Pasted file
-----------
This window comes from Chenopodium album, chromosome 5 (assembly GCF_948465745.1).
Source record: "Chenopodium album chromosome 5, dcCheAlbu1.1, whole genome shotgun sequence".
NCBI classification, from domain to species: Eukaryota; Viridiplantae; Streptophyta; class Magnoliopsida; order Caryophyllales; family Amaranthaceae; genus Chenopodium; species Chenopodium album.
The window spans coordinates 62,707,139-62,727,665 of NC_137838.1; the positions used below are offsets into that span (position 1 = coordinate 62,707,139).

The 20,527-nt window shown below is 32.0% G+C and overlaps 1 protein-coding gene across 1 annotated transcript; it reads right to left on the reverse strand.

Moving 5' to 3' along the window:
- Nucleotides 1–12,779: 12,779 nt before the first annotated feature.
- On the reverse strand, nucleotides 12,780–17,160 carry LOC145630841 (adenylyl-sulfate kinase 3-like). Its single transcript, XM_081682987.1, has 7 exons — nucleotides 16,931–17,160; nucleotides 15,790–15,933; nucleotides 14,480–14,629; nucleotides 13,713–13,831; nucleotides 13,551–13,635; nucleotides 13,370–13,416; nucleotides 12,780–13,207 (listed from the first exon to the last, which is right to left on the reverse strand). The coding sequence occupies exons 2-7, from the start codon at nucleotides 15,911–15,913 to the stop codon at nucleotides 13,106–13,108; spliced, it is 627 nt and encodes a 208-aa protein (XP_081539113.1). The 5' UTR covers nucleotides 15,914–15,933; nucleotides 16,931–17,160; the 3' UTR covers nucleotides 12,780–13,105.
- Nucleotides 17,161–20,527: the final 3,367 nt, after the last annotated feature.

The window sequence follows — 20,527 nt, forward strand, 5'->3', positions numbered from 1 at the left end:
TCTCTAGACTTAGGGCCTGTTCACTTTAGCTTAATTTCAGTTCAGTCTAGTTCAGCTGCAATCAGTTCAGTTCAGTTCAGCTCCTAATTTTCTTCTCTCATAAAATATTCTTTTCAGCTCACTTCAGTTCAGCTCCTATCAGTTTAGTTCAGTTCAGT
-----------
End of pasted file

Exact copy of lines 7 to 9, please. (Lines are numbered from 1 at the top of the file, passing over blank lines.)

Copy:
- Nucleotides 1–12,779: 12,779 nt before the first annotated feature.
- On the reverse strand, nucleotides 12,780–17,160 carry LOC145630841 (adenylyl-sulfate kinase 3-like). Its single transcript, XM_081682987.1, has 7 exons — nucleotides 16,931–17,160; nucleotides 15,790–15,933; nucleotides 14,480–14,629; nucleotides 13,713–13,831; nucleotides 13,551–13,635; nucleotides 13,370–13,416; nucleotides 12,780–13,207 (listed from the first exon to the last, which is right to left on the reverse strand). The coding sequence occupies exons 2-7, from the start codon at nucleotides 15,911–15,913 to the stop codon at nucleotides 13,106–13,108; spliced, it is 627 nt and encodes a 208-aa protein (XP_081539113.1). The 5' UTR covers nucleotides 15,914–15,933; nucleotides 16,931–17,160; the 3' UTR covers nucleotides 12,780–13,105.
- Nucleotides 17,161–20,527: the final 3,367 nt, after the last annotated feature.